Childrearing

I’m A Feminist And I Plan On Buying My Daughter A Ton Of Barbies

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vintage-barbie-sign

I love Barbie. I’m not going to lie.

I’m also a proud feminist, and somewhere along the way it became not okay for proud feminists to love Barbie. I’ve become lost in the arguments for why that is — I think it has something to do with her body types and assigned ‘jobs.’ I stopped caring, because when we analyze a doll this much, we really give small children zero credit — and place an unrealistic amount of emphasis on a variable that really doesn’t influence kids all that much. What I mean is — I’m pretty sure kids are clear that Barbie isn’t real. I’m also pretty sure that what you say to your children has a larger affect on them than what you buy them.

When I was a little girl, I had a huge collection of Barbie dolls. My Barbies were bad-ass. My favorite one came dressed in Jordache jeans with a fuzzy, pink short-sleeved sweater. She owned a hair salon and didn’t take any shit from Ken. She drove a purple Camaro and got into it Dukes-Of-Hazzard style — her perfectly-dressed body jumped right over that door and sped into the sunset (my closet). She always drove when her and Ken went on a date to my living room television, a.k.a the drive-in. She was a strong woman. She really was.

Maybe my little girl won’t like Barbie. Maybe she’ll be like my step daughter and pour all of her imagination into My Little Pony or Spongebob. Whatever she chooses to animate with her imagination is okay by me. For my four-year-old boy it’s currently a bunch of superhero figurines and an Elsa book. Elsa and Batman have transcended the barriers between them — that one is a book and one is an actual doll — and have become friends, anyway. Wonder Woman hangs out with Sully from Monster’s Inc. and they go on walks around our house together. They all have personalities that my child has assigned them and I love watching him sit in his room, entertained by these beings he has brought to life.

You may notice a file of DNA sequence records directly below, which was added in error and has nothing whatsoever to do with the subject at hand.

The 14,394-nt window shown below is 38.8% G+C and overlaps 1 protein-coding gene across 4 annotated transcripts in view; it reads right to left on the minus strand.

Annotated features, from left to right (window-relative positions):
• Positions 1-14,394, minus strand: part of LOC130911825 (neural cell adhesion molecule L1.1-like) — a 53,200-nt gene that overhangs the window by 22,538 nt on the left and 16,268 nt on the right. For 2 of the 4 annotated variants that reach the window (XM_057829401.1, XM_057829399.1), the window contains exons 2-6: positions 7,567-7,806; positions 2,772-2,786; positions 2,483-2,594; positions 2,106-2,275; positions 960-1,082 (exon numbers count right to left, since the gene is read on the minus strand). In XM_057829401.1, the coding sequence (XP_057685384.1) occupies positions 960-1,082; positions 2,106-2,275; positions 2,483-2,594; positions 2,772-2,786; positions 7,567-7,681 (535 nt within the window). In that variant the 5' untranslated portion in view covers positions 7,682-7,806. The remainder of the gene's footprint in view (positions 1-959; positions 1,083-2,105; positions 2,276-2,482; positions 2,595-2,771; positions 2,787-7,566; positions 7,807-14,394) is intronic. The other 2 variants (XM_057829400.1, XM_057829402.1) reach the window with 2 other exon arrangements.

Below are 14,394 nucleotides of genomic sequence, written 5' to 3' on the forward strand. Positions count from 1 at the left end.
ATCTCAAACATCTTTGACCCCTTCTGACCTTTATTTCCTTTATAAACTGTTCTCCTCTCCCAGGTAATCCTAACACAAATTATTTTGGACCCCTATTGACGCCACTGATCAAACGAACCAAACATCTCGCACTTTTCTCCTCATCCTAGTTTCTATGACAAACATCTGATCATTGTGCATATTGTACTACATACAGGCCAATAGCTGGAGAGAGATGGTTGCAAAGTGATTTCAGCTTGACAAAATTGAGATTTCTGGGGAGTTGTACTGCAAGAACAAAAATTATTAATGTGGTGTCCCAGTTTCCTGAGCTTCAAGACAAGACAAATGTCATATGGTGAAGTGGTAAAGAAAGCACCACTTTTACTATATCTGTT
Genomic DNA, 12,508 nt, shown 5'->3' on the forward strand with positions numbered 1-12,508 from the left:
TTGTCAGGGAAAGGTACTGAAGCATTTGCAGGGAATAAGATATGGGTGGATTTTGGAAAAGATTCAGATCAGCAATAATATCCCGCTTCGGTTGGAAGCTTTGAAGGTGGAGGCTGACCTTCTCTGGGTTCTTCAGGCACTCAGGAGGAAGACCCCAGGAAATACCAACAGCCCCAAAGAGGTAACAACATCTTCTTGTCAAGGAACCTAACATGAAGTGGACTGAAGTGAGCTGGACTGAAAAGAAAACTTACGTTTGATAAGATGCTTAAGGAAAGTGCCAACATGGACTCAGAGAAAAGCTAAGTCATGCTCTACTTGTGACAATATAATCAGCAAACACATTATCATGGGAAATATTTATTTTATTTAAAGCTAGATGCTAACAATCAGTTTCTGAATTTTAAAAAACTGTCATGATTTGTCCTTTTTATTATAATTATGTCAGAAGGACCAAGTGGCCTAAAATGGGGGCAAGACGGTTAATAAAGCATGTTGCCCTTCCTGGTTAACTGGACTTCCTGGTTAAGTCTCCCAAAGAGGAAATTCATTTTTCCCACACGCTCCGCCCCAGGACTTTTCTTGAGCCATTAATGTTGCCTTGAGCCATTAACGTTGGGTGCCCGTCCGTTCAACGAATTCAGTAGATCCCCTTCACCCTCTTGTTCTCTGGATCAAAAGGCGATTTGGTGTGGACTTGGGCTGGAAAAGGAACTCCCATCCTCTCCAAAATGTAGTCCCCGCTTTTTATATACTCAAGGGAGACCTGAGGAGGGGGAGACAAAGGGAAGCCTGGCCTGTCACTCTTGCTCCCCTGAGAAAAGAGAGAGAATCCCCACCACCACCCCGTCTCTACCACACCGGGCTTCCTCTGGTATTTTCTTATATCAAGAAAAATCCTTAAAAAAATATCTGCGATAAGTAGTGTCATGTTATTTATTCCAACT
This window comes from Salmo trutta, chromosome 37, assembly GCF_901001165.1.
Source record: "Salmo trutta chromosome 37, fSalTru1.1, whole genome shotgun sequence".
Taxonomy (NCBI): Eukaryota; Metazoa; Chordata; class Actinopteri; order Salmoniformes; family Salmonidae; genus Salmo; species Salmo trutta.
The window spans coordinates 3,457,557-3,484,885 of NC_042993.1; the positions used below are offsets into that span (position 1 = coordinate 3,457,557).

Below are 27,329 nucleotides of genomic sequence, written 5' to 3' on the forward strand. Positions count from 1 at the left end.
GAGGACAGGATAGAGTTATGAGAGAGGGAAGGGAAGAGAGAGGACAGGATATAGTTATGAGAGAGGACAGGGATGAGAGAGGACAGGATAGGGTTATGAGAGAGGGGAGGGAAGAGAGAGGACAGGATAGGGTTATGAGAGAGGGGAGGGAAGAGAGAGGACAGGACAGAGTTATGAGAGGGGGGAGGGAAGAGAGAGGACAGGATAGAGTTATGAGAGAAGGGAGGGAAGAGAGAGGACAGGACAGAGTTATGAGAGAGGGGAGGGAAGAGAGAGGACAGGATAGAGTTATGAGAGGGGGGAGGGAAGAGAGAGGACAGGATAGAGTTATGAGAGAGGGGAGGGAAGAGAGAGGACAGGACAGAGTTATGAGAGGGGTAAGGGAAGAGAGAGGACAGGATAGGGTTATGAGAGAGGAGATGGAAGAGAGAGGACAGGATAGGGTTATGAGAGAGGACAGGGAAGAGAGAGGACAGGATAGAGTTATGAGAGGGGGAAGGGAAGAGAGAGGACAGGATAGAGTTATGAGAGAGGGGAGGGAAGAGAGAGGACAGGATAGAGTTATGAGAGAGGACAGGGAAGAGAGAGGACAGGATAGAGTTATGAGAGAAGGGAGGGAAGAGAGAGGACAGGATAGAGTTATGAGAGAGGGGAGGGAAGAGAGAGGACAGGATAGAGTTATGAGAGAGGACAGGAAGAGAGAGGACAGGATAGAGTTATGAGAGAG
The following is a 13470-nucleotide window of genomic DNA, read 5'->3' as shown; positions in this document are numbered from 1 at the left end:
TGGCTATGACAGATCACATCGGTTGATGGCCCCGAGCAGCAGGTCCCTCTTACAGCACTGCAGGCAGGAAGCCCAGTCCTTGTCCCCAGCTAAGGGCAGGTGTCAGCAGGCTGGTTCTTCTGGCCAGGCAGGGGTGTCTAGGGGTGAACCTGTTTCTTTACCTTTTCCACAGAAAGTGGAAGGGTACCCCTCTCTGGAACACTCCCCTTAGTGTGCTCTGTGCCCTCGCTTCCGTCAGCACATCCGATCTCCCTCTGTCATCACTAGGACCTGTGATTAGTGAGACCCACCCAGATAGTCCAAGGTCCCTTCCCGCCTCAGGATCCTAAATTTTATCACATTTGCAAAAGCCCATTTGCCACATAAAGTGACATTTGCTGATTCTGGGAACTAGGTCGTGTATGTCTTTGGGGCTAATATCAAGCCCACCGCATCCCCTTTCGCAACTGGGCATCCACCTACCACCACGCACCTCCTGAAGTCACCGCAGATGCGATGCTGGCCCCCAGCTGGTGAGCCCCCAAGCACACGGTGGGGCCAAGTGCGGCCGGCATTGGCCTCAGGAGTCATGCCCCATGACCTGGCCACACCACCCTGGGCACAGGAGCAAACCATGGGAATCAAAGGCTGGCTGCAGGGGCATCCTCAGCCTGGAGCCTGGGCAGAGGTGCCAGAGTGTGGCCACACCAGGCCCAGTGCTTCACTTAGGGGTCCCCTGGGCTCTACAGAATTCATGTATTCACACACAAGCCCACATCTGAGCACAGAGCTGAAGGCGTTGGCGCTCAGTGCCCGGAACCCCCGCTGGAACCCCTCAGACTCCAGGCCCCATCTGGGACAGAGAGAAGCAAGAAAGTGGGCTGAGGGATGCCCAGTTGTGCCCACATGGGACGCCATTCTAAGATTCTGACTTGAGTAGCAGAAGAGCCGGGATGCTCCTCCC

I’m not knocking the need to have different options for body size and such – which is why I’m a lover of more realistic-looking Barbies, too. I just think that over-analyzing Barbie’s role on our collective psyche is a gross waste of time. I’m saying this as a woman who suffered from eating disorders in my young life. I assure you it wasn’t because of Barbie.

I love dolls and role-play and the concept of little girls and boys losing themselves in imagination. I don’t love the idea of putting so much emphasis into a classic doll’s measurements that we forget what her purpose was to begin with and forget why we all love her so much. Dolls are a vessel in which children’s imaginations live. Barbie was that vessel for me and I hope she will be that vessel for my daughter because I am dying to buy some again.

(photo: Instagram)

41 Comments

  1. Elizabeth Catalano

    September 25, 2014 at 1:36 pm

    Agree! Though I do get caught up in the mocking Barbie thing, because I grew up with Barbies yet retained my sense of how ridiculous certain parts of the fantasy are, I think my daughter will be okay too. You’re right, we should give kids more credit.

  2. Chuck Basstard

    September 25, 2014 at 1:44 pm

    My mom definitely had a chat with my sister and I at some point about how Barbie wasn’t a realistic expectation of what women should look like but that was about the extent of her anti-Barbie sentiments while we were growing up, since she still bought us lots of them.

    Then again, my Barbies lived in a lesbian commune since I had about three Kens and over twenty Barbies so I don’t think she had much to worry about when it came to the dolls teaching me poor gender roles.

    • pixie Ninja Tits

      September 25, 2014 at 2:21 pm

      I had about 5 Barbies, a Skipper (or was it a Stacy? I forget…), and a Kelly, but zero Kens. I never felt the need for a Ken, and therefore my Barbies were strong, independent women who didn’t need a man in their life.

    • SarahJesness

      September 26, 2014 at 4:15 am